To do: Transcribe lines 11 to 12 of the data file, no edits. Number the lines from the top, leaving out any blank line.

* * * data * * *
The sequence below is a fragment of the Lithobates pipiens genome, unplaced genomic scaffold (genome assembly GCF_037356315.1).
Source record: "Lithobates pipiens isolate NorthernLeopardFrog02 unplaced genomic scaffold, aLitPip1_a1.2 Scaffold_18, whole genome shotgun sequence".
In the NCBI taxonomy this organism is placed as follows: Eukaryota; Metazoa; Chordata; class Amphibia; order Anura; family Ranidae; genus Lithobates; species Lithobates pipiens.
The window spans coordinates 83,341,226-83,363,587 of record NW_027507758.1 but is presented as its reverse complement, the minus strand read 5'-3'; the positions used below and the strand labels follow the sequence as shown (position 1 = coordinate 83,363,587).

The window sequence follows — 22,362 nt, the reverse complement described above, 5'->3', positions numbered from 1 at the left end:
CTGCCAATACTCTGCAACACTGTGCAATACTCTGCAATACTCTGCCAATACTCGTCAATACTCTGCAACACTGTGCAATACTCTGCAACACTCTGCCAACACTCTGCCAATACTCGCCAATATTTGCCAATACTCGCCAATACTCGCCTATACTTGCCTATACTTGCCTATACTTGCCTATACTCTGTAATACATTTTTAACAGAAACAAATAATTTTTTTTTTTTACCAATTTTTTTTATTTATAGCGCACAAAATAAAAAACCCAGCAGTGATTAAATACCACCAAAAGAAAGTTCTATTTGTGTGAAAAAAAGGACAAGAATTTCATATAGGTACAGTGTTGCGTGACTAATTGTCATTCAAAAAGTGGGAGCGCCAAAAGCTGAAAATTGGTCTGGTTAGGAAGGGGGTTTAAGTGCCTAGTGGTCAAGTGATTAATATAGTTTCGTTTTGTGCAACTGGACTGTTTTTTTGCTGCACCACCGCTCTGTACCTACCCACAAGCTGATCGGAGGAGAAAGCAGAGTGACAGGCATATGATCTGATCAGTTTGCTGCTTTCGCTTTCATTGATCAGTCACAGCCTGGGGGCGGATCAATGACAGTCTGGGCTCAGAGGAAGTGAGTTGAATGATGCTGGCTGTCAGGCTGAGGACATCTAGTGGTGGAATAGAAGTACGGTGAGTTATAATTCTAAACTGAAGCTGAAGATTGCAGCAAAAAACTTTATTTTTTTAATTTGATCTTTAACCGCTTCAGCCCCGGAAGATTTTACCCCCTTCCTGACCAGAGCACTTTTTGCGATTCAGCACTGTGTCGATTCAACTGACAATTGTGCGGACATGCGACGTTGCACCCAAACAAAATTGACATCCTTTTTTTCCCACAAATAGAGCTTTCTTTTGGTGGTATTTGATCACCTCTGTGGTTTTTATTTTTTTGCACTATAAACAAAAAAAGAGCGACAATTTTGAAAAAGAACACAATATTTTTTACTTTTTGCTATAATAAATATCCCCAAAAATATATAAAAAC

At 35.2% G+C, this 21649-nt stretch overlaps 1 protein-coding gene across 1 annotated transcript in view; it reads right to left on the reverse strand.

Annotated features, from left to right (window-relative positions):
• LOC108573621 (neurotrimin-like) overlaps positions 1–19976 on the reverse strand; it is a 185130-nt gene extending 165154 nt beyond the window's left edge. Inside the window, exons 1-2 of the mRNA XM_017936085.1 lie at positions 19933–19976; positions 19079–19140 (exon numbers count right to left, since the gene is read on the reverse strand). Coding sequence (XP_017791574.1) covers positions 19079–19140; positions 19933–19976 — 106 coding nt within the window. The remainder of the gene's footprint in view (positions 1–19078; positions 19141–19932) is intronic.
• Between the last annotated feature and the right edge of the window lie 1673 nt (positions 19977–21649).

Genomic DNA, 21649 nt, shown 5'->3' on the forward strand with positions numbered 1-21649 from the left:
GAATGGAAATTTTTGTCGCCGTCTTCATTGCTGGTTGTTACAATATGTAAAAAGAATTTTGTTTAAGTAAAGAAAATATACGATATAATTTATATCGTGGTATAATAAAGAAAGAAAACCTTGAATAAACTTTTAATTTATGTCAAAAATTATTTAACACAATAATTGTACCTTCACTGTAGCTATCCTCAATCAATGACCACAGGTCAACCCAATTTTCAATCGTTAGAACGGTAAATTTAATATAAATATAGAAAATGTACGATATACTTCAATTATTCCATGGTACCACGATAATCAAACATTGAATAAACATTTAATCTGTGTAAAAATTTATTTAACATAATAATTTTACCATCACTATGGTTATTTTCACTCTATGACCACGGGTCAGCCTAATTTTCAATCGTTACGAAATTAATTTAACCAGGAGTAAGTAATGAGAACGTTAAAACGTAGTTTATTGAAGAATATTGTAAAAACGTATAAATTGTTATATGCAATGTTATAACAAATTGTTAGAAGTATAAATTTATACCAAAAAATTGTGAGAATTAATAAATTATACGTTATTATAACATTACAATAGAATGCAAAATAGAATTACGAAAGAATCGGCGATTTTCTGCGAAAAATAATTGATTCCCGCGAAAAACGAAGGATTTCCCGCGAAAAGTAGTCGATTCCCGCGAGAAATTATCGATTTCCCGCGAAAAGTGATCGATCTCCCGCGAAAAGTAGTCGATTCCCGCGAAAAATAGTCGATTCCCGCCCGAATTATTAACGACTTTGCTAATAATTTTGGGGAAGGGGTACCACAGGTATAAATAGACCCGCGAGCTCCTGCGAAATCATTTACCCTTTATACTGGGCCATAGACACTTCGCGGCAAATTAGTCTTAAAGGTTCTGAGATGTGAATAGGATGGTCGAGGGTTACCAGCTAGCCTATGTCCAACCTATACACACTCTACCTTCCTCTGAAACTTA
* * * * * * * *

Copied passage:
Genomic DNA, 21649 nt, shown 5'->3' on the forward strand with positions numbered 1-21649 from the left:
GAATGGAAATTTTTGTCGCCGTCTTCATTGCTGGTTGTTACAATATGTAAAAAGAATTTTGTTTAAGTAAAGAAAATATACGATATAATTTATATCGTGGTATAATAAAGAAAGAAAACCTTGAATAAACTTTTAATTTATGTCAAAAATTATTTAACACAATAATTGTACCTTCACTGTAGCTATCCTCAATCAATGACCACAGGTCAACCCAATTTTCAATCGTTAGAACGGTAAATTTAATATAAATATAGAAAATGTACGATATACTTCAATTATTCCATGGTACCACGATAATCAAACATTGAATAAACATTTAATCTGTGTAAAAATTTATTTAACATAATAATTTTACCATCACTATGGTTATTTTCACTCTATGACCACGGGTCAGCCTAATTTTCAATCGTTACGAAATTAATTTAACCAGGAGTAAGTAATGAGAACGTTAAAACGTAGTTTATTGAAGAATATTGTAAAAACGTATAAATTGTTATATGCAATGTTATAACAAATTGTTAGAAGTATAAATTTATACCAAAAAATTGTGAGAATTAATAAATTATACGTTATTATAACATTACAATAGAATGCAAAATAGAATTACGAAAGAATCGGCGATTTTCTGCGAAAAATAATTGATTCCCGCGAAAAACGAAGGATTTCCCGCGAAAAGTAGTCGATTCCCGCGAGAAATTATCGATTTCCCGCGAAAAGTGATCGATCTCCCGCGAAAAGTAGTCGATTCCCGCGAAAAATAGTCGATTCCCGCCCGAATTATTAACGACTTTGCTAATAATTTTGGGGAAGGGGTACCACAGGTATAAATAGACCCGCGAGCTCCTGCGAAATCATTTACCCTTTATACTGGGCCATAGACACTTCGCGGCAAATTAGTCTTAAAGGTTCTGAGATGTGAATAGGATGGTCGAGGGTTACCAGCTAGCCTATGTCCAACCTATACACACTCTACCTTCCTCTGAAACTTA